Monsters and Critics.com
No FTA envisaged during Hu visit: Kamal Nath
Nov 20, 2006
New Delhi, Nov 20 (IANS) — India and China will sign at least half a dozen trade agreements during Chinese President Hu Jintao’s four-day visit to India, but no free trade agreement (FTA) is on the cards, Commerce and Industry Minister Kamal Nath said Monday.
’I will be meeting the Chinese trade and industry minister. They are coming with the Chinese president. We are likely to sign seven or eight trade agreements,’ Kamal Nath told reporters hours before Hu arrives here.
He categorically stated that the signing of the much talked about FTA with China was not on the agenda during Hu’s visit.
’We should, in fact, be looking at an economic cooperation agreement in the long run which will be much wider in scope.’
Addressing a roundtable on China-India organised by the Confederation of Indian Industry (CII), Minister of State for Commerce Jairam Ramesh said an FTA was only possible after domestic tax reforms were in place.
’An FTA with China is something we should envisage but it is not something that is going to happen till we have value added tax (VAT) in force across the country and a generalised system of tax, which is still four to five years away, and we are not at a disadvantage vis-a-vis China,’ said Ramesh.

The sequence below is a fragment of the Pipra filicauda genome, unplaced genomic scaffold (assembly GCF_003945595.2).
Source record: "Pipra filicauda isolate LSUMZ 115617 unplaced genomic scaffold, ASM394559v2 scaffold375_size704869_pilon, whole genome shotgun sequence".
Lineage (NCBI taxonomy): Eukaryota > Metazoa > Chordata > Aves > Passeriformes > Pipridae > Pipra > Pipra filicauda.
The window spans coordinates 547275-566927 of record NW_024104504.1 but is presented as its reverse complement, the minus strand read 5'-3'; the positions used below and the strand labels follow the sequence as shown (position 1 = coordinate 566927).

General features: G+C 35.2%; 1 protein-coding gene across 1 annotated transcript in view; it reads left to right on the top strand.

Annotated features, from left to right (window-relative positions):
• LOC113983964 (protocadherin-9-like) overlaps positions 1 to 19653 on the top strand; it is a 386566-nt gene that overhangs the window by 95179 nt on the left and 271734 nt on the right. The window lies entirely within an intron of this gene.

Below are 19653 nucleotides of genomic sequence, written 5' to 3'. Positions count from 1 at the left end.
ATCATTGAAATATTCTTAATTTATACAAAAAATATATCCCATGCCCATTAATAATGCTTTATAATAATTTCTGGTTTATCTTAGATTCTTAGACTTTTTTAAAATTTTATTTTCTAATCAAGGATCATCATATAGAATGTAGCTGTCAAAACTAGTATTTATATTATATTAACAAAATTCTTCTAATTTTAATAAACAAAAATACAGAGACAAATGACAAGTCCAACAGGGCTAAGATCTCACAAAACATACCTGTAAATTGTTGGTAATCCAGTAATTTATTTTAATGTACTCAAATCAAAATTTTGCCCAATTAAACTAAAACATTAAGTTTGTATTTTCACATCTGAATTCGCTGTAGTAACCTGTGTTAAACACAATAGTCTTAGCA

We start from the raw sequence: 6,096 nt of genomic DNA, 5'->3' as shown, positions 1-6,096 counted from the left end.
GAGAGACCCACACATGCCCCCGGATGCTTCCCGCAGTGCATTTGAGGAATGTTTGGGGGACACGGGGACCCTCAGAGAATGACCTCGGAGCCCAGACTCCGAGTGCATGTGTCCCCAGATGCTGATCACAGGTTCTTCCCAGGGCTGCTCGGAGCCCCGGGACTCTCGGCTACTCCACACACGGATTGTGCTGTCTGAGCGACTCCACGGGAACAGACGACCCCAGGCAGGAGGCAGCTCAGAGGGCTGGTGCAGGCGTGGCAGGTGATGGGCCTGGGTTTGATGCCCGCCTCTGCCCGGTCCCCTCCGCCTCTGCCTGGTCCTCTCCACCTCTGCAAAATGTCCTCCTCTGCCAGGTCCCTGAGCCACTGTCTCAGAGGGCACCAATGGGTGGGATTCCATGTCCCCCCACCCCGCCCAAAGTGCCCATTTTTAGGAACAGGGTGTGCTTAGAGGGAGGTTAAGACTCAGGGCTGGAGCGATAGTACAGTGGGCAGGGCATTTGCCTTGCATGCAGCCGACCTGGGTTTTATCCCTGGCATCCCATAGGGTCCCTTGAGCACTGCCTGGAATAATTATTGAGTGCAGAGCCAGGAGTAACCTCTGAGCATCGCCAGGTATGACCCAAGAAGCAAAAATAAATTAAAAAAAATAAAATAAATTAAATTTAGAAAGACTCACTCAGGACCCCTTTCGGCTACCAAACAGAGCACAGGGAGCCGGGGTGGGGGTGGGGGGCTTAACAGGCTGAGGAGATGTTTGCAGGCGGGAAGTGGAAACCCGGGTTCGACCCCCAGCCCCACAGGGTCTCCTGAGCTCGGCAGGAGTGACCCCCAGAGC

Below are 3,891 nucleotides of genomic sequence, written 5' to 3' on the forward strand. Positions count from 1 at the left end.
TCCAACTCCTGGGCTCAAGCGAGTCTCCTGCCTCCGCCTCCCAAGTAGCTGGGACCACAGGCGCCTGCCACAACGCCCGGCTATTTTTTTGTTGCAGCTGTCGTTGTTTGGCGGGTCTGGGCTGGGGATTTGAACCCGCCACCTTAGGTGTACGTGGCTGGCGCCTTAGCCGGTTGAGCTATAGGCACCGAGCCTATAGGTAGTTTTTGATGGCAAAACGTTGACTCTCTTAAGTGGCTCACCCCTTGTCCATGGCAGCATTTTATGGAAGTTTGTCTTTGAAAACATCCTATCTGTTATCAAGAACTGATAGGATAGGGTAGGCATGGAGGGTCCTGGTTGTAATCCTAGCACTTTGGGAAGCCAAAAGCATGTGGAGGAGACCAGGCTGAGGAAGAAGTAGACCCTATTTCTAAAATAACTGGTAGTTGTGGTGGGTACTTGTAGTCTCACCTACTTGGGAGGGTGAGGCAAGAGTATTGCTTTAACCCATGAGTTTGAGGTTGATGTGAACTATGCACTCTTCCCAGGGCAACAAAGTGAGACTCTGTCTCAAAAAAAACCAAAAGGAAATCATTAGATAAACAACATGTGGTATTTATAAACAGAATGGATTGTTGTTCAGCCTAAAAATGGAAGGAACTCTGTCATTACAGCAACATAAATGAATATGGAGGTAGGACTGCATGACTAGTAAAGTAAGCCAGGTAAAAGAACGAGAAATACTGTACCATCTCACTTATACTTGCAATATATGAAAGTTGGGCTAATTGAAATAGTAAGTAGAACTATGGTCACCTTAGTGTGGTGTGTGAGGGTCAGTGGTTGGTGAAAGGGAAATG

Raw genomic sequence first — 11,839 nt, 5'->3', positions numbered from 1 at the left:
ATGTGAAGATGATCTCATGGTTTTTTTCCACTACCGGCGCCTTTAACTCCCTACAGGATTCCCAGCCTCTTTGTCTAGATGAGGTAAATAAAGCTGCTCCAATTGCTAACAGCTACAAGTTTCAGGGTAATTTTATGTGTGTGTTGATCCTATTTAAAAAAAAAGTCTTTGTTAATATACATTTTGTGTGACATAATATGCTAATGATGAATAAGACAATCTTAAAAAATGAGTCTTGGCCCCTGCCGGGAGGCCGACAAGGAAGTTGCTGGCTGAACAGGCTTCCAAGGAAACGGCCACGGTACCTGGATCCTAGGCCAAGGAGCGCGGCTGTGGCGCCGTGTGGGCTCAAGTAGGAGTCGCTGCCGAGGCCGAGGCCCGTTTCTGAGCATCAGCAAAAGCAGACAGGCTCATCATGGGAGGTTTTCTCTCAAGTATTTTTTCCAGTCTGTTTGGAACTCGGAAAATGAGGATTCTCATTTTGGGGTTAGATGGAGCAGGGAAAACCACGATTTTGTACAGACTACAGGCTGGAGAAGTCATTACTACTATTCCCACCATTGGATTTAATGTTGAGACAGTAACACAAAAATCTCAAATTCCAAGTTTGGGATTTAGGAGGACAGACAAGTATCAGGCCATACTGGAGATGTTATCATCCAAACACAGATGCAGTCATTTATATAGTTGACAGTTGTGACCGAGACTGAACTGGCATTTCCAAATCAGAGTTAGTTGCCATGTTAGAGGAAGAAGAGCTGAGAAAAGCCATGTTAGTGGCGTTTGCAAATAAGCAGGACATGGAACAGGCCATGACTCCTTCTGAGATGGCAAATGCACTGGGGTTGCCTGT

He agreed with the concerns expressed by the industry that Indian companies were currently at some disadvantage due to the lack of level-playing field, mainly owing to the lack of transparency in Chinese policies.
The encouraging factor is that the Indian firms are now increasingly looking at China as a growth opportunity and less as competitors who would swamp their businesses.
On the allegations from some quarters including the Chinese that India’s security concerns over investment proposals and project exports from China are exaggerated, Ramesh disagreed. He stressed that ’no country in the world can adopt a free-for-all policy on investment’.
Urging a middle path with the relaxation of some rules, Ramesh said: ’There is no instant solution.’
At the same time he pointed to the Chinese investors’ reluctance to invest in India despite having received clearances for many of their projects.
Of the Chinese projects worth $265 million cleared, the foreign direct investment flow so far has been only $3 million, while in the case of Indian companies, as against approvals for projects worth $150 million, the outflow of investments has been around $50-60 million, said Ramesh, urging a closer look at the reasons behind the trends.
While the India-China trade has been growing very rapidly in the last four years and is expected to cross $24 billion in 2006-07, up from $17.5 billion last year, he pointed out that the balance of trade was currently in China’s favour.
This was due to the fact that Indian imports from China are mainly manufactured and value added goods, but the same is not true for China’s imports from India.
Iron ore alone constitutes 50 percent of India’s export basket to China.
Whether it is iron ore for making steel or textile fibre for making clothes or mint oil used for pharma products, China utilises raw materials imported from India for value addition and capturing a larger share of the global market.
’We have a competitive advantage and can use the raw material for value addition. Therein lies scope for increasing trade with China,’ said Ramesh.